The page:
Reviews of Educational Material  |   August 1998
Regional Anesthesia for Babies and Children 
Author Notes
  • Associate Professor; Department of Paediatric Anesthesia and Intensive Care; Astrid Lindgren Children's Center at the Karolinska Hospital; Stockholm, S-171 76, Sweden
Article Information
Reviews of Educational Material
Reviews of Educational Material   |   August 1998
Regional Anesthesia for Babies and Children 
Anesthesiology 8 1998, Vol.89, 551. doi:
Anesthesiology 8 1998, Vol.89, 551. doi:
James C. Eisenach, M. D., Editor
Regional Anaesthesia for Babies and Children. Edited by Jane M. Peutrell and Stephen Mather. 1997. Pages: 259. Price:$65.00.
As yet another sign of the steadily increasing interest for pediatric regional techniques, two well-known British pediatric anesthesiologists, Drs. Peutrell and Mather, have supplied a new addition to the textbook literature concerning pediatric regional anesthesia. According to the preface of the book, the aim was to provide a practical manual regarding the special aspects of regional blocks in children, primarily aiming for an audience of residents and fellows or the anesthesiologist who is not performing these techniques on a regular basis.
The merit of the book is primarily in the care taken to explain that pediatric blocks should be learned not only by reading a book, but should be complemented by hands-on training supervised by experienced pediatric anesthesiologists. It also underline the strict indications that should be met before performing thoracic epidurals in anesthetized children. Also, the chapters describing the very useful peripheral nerve blocks (e.g., ilioinguinal, penile, and lower limb blocks) and the chapters discussing various aspects of caudal blocks are all of very high quality.
However, in the reviewers opinion, there is considerable room for improvement for a second edition of the book. Because the reader should already have a basic knowledge of regional anesthesia before starting to practice pediatric regional anesthesia, some chapters provide unnecessary detail about fundamental issues (e.g., the pharmacology of local anesthetics and the anatomy of the brachial plexus). A much sharper focus on the details that are truly special in the setting of pediatric blocks would be a substantial improvement.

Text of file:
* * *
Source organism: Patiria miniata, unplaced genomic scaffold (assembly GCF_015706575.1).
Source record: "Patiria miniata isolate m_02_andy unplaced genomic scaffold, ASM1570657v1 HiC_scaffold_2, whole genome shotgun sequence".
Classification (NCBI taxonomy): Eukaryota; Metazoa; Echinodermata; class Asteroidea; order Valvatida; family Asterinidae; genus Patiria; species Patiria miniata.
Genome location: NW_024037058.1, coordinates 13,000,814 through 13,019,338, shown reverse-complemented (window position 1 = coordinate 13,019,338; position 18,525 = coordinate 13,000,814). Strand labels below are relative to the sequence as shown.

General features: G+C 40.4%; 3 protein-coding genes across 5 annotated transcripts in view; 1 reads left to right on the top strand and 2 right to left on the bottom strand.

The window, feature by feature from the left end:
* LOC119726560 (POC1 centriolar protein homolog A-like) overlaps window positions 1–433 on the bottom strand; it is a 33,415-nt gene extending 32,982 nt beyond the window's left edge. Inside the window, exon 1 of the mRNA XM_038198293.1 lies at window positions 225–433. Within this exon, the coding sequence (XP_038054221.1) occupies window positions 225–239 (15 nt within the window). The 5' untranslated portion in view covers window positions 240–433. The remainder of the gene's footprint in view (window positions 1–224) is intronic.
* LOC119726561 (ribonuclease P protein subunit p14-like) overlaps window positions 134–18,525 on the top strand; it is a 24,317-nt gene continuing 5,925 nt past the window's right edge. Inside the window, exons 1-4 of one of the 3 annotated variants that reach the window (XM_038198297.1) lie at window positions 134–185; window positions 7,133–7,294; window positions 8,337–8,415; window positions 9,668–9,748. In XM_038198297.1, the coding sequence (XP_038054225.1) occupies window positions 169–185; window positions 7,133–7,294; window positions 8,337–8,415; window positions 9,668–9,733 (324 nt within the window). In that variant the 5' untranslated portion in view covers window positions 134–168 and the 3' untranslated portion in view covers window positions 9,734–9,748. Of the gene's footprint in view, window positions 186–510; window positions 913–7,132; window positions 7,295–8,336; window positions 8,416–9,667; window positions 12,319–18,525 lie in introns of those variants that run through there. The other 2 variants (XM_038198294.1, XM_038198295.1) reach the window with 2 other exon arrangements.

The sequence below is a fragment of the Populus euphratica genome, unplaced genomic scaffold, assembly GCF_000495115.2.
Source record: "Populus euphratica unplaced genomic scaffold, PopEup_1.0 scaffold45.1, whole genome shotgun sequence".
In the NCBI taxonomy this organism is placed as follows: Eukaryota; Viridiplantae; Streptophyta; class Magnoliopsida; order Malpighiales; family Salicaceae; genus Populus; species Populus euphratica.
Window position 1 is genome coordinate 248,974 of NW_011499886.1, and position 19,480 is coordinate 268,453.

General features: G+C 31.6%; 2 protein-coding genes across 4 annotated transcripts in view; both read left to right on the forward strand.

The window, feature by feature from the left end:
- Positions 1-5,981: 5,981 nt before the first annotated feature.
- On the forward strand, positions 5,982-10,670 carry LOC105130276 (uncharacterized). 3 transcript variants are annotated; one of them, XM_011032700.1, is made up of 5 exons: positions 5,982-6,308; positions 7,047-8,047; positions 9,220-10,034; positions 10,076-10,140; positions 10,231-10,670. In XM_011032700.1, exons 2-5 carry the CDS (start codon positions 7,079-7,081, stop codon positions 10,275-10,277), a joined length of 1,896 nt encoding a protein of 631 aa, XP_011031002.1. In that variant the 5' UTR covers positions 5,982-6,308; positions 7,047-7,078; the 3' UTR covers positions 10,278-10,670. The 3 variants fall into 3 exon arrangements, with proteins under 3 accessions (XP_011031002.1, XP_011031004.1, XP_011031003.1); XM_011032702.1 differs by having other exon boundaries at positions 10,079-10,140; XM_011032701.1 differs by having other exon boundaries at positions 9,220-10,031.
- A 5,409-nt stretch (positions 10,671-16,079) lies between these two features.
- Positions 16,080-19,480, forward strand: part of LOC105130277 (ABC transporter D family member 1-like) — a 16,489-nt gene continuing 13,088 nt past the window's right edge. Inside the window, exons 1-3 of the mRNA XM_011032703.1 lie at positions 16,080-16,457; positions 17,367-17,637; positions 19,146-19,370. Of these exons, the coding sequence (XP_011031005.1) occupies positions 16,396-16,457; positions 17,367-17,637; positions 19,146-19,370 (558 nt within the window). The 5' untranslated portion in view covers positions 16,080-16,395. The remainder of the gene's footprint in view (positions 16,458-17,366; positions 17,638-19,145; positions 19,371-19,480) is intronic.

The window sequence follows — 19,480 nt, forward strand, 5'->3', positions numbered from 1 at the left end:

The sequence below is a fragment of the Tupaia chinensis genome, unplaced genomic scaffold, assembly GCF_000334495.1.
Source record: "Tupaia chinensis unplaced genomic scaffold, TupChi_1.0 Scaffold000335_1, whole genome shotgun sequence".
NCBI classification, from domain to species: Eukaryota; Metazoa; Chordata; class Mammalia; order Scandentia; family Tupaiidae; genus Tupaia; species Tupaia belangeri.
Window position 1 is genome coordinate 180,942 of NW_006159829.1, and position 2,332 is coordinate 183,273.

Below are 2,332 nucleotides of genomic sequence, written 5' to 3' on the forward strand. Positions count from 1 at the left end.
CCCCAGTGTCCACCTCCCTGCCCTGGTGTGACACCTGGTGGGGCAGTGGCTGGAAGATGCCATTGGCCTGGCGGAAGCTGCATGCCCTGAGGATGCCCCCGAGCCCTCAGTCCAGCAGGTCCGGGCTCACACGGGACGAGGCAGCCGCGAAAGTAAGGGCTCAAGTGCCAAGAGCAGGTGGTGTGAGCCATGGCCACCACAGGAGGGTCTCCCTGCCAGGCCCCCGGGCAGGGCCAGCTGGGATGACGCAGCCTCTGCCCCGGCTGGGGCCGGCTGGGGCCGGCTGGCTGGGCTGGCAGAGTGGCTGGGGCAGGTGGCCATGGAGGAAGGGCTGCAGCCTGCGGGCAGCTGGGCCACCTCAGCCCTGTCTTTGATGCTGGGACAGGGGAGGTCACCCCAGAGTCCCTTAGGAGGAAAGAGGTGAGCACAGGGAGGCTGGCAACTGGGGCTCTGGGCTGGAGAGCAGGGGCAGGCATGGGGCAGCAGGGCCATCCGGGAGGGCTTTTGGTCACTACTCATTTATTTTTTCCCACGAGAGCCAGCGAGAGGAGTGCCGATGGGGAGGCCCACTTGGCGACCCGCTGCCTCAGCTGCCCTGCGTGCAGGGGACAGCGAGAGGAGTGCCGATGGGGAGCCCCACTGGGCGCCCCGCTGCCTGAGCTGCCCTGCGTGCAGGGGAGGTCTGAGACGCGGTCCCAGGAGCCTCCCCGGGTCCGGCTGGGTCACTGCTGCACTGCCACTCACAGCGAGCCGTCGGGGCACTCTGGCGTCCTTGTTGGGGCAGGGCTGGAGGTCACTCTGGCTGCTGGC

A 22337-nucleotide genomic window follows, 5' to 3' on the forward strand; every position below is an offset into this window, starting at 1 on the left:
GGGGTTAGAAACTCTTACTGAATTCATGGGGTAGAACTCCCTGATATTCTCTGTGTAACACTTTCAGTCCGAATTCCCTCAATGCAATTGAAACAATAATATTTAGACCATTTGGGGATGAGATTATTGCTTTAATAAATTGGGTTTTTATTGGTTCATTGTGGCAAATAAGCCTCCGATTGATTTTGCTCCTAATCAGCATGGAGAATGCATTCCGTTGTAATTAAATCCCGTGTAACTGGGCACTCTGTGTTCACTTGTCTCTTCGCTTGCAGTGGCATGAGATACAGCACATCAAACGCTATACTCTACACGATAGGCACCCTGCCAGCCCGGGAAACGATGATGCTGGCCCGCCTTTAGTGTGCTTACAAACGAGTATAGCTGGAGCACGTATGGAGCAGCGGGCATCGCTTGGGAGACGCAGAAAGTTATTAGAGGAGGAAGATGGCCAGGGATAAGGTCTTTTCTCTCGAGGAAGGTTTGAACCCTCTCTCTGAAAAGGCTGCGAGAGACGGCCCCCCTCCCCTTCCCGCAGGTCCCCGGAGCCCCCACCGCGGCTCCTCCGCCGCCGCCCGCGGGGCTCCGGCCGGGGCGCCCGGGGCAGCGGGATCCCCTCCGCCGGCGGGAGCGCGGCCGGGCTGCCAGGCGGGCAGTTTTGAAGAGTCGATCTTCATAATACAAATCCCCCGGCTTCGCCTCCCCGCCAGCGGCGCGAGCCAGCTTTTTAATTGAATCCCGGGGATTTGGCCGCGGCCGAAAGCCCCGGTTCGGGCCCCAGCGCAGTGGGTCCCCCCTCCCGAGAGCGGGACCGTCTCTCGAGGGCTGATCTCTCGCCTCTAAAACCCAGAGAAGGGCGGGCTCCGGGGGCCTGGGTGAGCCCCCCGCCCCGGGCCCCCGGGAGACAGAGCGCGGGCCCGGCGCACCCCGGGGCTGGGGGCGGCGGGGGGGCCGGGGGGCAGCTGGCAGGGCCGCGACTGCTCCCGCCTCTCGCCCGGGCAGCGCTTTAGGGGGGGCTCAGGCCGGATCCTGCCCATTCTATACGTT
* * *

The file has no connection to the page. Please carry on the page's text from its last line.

Although regional anesthesia for dental procedures is of great value also in pediatric patients, the large section concerning these blocks appears to be better suited for a textbook about pediatric odontology because these blocks are almost exclusively performed by the pediatric dentist and not the anesthesiologist.
The illustrations in the book are clear and have few and minor errors. However, in this day and age of computerized printing, it is very disappointing that the pictures and illustrations are in black and white. To include good quality color illustrations would make for a tremendous improvement of the book.
To the reviewer's disappointment the book also contains some very controversial statements, mainly regarding the central blocks. Without further discussion, the authors recommend and claim the superiority of the use of air, compared to saline, for the loss-of-resistance technique in pediatric epidurals. This is highly controversial, and the reader should be alerted that this by no means represents an international consensus. In fact, great caution has been recommended regarding the use of air for this purpose by many international authorities in the field of pediatric regional anesthesia.
Despite numerous international experts finding lumbar epidural blocks to be very useful, even in neonatal surgery, the authors, without any specific reference, suggest a younger age and lower weight limit for epidural blockade in children (6 months, 5 kg). This limit might represent a good rule for the nonpediatric anesthesiologist but should not be viewed as an absolute limited for more experienced practitioners.
Regarding the issue of the possibility to reliably thread epidural or caudal catheters to a more cranial level, the authors' statements again are controversial. Numerous reports found this method to be very useful and reliable, but more recent publications have shown less favorable results with this technique. A more moderated phrasing in this regard would be more appropriate, including a recommendation to check the true location of the tip of the catheter by radiography if cranial advancement of the epidural catheter is important to the clinical use of the catheter.
In summary, is this book worth buying? The price is not prohibitive, considering the general pricing of medical textbooks. Despite some important beauty spots, the text contains a lot of valuable information and should be included in the library of any anesthetic department performing pediatric anesthesia. However, residents, fellows, and the occasional pediatric anesthesiologist perhaps should await a second, more condensed, color-illustrated, and balanced edition before buying a personal copy.
Per Arne Lonnqvist, M.D., D.E.A.A., Ph.D.
Associate Professor; Department of Paediatric Anaesthesia and Intensive Care; Astrid Lindgren Children's Center at the Karolinska Hospital; Stockholm, S-171 76, Sweden